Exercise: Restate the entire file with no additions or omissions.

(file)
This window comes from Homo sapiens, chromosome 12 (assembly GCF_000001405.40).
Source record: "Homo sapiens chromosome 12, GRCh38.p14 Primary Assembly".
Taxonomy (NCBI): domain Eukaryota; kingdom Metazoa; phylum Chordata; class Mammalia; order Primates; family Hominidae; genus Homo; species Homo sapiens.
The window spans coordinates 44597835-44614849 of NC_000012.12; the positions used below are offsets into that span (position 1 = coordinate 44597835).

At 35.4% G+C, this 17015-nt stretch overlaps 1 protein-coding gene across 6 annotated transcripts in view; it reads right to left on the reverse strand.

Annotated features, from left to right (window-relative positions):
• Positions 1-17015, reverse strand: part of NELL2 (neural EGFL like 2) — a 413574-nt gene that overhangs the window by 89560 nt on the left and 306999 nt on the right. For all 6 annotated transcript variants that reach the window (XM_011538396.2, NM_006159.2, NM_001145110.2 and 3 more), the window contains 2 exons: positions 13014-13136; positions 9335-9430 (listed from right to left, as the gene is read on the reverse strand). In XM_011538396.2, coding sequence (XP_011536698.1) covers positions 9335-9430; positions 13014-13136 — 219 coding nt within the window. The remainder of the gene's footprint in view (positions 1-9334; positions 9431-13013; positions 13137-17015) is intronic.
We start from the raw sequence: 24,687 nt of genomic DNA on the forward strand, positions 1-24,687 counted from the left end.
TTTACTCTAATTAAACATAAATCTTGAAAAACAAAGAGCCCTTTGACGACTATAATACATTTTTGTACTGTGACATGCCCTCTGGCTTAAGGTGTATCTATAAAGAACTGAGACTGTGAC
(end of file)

This window comes from Homo sapiens, chromosome 12 (assembly GCF_000001405.40).
Source record: "Homo sapiens chromosome 12, GRCh38.p14 Primary Assembly".
Taxonomy (NCBI): domain Eukaryota; kingdom Metazoa; phylum Chordata; class Mammalia; order Primates; family Hominidae; genus Homo; species Homo sapiens.
The window spans coordinates 44597835-44614849 of NC_000012.12; the positions used below are offsets into that span (position 1 = coordinate 44597835).

At 35.4% G+C, this 17015-nt stretch overlaps 1 protein-coding gene across 6 annotated transcripts in view; it reads right to left on the reverse strand.

Annotated features, from left to right (window-relative positions):
• Positions 1-17015, reverse strand: part of NELL2 (neural EGFL like 2) — a 413574-nt gene that overhangs the window by 89560 nt on the left and 306999 nt on the right. For all 6 annotated transcript variants that reach the window (XM_011538396.2, NM_006159.2, NM_001145110.2 and 3 more), the window contains 2 exons: positions 13014-13136; positions 9335-9430 (listed from right to left, as the gene is read on the reverse strand). In XM_011538396.2, coding sequence (XP_011536698.1) covers positions 9335-9430; positions 13014-13136 — 219 coding nt within the window. The remainder of the gene's footprint in view (positions 1-9334; positions 9431-13013; positions 13137-17015) is intronic.
We start from the raw sequence: 24,687 nt of genomic DNA on the forward strand, positions 1-24,687 counted from the left end.
TTTACTCTAATTAAACATAAATCTTGAAAAACAAAGAGCCCTTTGACGACTATAATACATTTTTGTACTGTGACATGCCCTCTGGCTTAAGGTGTATCTATAAAGAACTGAGACTGTGAC